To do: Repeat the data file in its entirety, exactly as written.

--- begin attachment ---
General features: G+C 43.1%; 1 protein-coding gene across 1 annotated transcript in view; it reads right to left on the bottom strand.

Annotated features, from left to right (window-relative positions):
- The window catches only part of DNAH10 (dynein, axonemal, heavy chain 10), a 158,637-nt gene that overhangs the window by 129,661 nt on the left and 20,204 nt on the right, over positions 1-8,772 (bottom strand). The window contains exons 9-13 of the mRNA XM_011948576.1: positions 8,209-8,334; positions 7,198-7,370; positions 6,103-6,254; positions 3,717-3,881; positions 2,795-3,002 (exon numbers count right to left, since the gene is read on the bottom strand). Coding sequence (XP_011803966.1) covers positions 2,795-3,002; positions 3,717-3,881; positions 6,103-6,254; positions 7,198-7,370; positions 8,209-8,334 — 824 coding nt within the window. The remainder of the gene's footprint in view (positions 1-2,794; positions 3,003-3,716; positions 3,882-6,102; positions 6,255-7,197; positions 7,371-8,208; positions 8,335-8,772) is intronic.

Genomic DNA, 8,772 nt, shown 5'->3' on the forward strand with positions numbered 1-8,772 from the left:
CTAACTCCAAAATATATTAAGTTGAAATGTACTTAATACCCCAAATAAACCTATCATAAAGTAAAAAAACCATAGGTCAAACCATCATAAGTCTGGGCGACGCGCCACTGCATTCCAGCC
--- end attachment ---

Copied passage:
General features: G+C 43.1%; 1 protein-coding gene across 1 annotated transcript in view; it reads right to left on the bottom strand.

Annotated features, from left to right (window-relative positions):
- The window catches only part of DNAH10 (dynein, axonemal, heavy chain 10), a 158,637-nt gene that overhangs the window by 129,661 nt on the left and 20,204 nt on the right, over positions 1-8,772 (bottom strand). The window contains exons 9-13 of the mRNA XM_011948576.1: positions 8,209-8,334; positions 7,198-7,370; positions 6,103-6,254; positions 3,717-3,881; positions 2,795-3,002 (exon numbers count right to left, since the gene is read on the bottom strand). Coding sequence (XP_011803966.1) covers positions 2,795-3,002; positions 3,717-3,881; positions 6,103-6,254; positions 7,198-7,370; positions 8,209-8,334 — 824 coding nt within the window. The remainder of the gene's footprint in view (positions 1-2,794; positions 3,003-3,716; positions 3,882-6,102; positions 6,255-7,197; positions 7,371-8,208; positions 8,335-8,772) is intronic.

Genomic DNA, 8,772 nt, shown 5'->3' on the forward strand with positions numbered 1-8,772 from the left:
CTAACTCCAAAATATATTAAGTTGAAATGTACTTAATACCCCAAATAAACCTATCATAAAGTAAAAAAACCATAGGTCAAACCATCATAAGTCTGGGCGACGCGCCACTGCATTCCAGCC